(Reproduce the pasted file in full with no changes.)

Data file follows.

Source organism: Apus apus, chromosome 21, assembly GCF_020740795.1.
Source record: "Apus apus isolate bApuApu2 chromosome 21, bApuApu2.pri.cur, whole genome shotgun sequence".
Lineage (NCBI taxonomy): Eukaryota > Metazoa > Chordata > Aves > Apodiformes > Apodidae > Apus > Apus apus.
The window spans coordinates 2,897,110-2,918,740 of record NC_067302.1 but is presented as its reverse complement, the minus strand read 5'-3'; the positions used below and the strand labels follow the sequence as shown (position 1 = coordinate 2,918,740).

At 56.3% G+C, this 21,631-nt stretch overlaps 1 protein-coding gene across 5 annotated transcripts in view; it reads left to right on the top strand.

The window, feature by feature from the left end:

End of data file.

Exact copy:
Source organism: Apus apus, chromosome 21, assembly GCF_020740795.1.
Source record: "Apus apus isolate bApuApu2 chromosome 21, bApuApu2.pri.cur, whole genome shotgun sequence".
Lineage (NCBI taxonomy): Eukaryota > Metazoa > Chordata > Aves > Apodiformes > Apodidae > Apus > Apus apus.
The window spans coordinates 2,897,110-2,918,740 of record NC_067302.1 but is presented as its reverse complement, the minus strand read 5'-3'; the positions used below and the strand labels follow the sequence as shown (position 1 = coordinate 2,918,740).

At 56.3% G+C, this 21,631-nt stretch overlaps 1 protein-coding gene across 5 annotated transcripts in view; it reads left to right on the top strand.

The window, feature by feature from the left end: